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re: Red Hot Chilli Pepper | Ducati Multistrada 1200S Review

Picture gallery: The Multi over the last year


At a dry lakebed from earlier this month. Can't wait to experience the same spot when its in full monsoon splendour.
Red Hot Chilli Pepper | Ducati Multistrada 1200S Review-8daf42cafa4a4e30a405d0bb7dcd98f6.jpeg

The bike has a drinking problem and the rider a caffeine addiction. A solo morning ride to Blue Tokai during the early months.
Red Hot Chilli Pepper | Ducati Multistrada 1200S Review-6deba207779e40beb4d706c357391f8e.jpeg

With a friend at Grounded, Bandra.
Red Hot Chilli Pepper | Ducati Multistrada 1200S Review-3b1b6b63f2144fe78a257ab5a73c721b.jpeg

Have superbike. Will ride to Starbucks! This one is at Lonavala though, small mercies.
Red Hot Chilli Pepper | Ducati Multistrada 1200S Review-1f6862aaf4124f6480a4dafa0adaa8c1.jpeg

With a beautifully wrapped Multi for company here. Yeah, you guessed it - another coffee outing.
Red Hot Chilli Pepper | Ducati Multistrada 1200S Review-3-sbks-bandstand.jpeg

At its sole trip to the racetrack. The side stand had given way by day 2 which meant it was permanently on a paddock stand when not being ridden.
Red Hot Chilli Pepper | Ducati Multistrada 1200S Review-racetrack.jpeg

Again, from last week - a ride to Jawhar.
Red Hot Chilli Pepper | Ducati Multistrada 1200S Review-moving-pic-jawhar-ride.jpg

Chasing sunrises - across many different Sundays.
Red Hot Chilli Pepper | Ducati Multistrada 1200S Review-0366c3132b7a4b688dccab3c8f3189d8.jpeg

Some from long tours (Goa and Mahabi) and others from regular Sunday outings.
Red Hot Chilli Pepper | Ducati Multistrada 1200S Review-1f6d1bf228564ca9822c8c7717286735.jpeg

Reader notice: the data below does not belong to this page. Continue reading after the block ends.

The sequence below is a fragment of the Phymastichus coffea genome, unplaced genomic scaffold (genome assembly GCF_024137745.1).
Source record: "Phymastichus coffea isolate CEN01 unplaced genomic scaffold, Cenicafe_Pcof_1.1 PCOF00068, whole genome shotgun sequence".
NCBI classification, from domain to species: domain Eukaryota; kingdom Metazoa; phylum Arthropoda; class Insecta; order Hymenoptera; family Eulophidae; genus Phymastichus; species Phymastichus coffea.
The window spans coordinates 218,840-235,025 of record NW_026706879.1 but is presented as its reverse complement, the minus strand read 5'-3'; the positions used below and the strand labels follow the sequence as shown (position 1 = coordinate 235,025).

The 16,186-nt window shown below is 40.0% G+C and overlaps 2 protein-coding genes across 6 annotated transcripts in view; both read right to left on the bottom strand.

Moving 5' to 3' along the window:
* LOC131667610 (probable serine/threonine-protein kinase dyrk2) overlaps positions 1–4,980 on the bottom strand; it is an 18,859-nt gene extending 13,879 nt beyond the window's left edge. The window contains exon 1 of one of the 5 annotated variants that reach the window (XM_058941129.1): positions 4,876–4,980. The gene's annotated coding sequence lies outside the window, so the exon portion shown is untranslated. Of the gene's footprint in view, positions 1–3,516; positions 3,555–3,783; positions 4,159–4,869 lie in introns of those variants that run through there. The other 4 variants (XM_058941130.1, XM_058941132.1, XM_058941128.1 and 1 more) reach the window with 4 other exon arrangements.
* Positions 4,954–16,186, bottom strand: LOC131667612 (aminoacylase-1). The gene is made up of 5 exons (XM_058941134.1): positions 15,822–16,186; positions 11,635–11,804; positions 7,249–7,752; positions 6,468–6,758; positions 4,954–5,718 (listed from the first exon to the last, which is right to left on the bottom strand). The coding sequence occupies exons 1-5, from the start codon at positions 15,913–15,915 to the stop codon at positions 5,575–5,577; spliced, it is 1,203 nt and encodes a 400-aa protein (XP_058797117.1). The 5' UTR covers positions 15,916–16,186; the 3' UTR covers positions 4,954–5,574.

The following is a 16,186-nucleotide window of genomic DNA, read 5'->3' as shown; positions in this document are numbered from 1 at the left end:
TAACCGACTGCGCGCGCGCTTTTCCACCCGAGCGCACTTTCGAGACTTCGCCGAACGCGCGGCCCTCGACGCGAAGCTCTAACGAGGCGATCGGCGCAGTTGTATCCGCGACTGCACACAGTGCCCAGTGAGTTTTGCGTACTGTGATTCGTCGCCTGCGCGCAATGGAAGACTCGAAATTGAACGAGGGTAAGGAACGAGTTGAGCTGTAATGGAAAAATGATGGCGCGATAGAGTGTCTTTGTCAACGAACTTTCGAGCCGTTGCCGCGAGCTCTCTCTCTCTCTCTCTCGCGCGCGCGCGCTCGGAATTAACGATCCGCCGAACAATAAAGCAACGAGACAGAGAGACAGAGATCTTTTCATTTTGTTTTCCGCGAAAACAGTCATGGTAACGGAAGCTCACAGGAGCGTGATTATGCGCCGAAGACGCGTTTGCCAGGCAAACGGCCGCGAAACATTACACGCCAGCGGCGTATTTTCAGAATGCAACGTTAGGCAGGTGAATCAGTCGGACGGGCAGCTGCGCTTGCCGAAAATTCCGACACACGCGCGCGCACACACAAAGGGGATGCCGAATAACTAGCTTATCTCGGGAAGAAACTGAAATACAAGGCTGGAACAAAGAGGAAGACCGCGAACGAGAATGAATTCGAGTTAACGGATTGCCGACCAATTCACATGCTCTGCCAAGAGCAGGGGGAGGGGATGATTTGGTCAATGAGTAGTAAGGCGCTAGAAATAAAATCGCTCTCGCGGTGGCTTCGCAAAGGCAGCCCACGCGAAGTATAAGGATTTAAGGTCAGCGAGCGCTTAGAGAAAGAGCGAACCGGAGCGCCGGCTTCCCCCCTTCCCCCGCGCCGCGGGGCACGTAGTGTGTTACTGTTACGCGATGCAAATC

Some monsoon vistas and some city rides.
Red Hot Chilli Pepper | Ducati Multistrada 1200S Review-8cbf08a5038a449ea94d0fc71c8d0a8d.jpeg

Random moments.
Red Hot Chilli Pepper | Ducati Multistrada 1200S Review-05dbe49a8a834b48b0b5176c89f4b2a1.jpeg

Equally at home with friends as she is at family get togethers. The lower pic is from the only “Ducati” ride I’ve done to date. All my rides are either with my local ADV group or with my colleagues who are fellow riders.
Red Hot Chilli Pepper | Ducati Multistrada 1200S Review-7435a3fb716a4f249ef492f6cb4e50f5.jpeg



Last edited by Axe77 : 21st April 2023 at 06:56.
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Old 21st April 2023, 12:42   #3
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re: Red Hot Chilli Pepper | Ducati Multistrada 1200S Review

Thread moved out from the Assembly Line. Thanks for sharing!
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Old 22nd April 2023, 12:02   #4
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Re: Red Hot Chilli Pepper | Ducati Multistrada 1200S Review

I must say, Sir, absolutely drool-worthy pictures of the Multi. Did you, by any chance, enroll in the TWO school when going to MMRT? Would love to hear your insights.
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Old 23rd April 2023, 00:02   #5
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Re: Red Hot Chilli Pepper | Ducati Multistrada 1200S Review

Inspiring thread and drool worthy pictures.

You mentioned you're on the shorter side and that made me curious.
I've always heard experienced riders say that our lack of height is only as big of an issue as we make it.
So just looking for your experience on that front.
How have you dealt with the height and heft of these machines or maybe you could share your moment of eureka?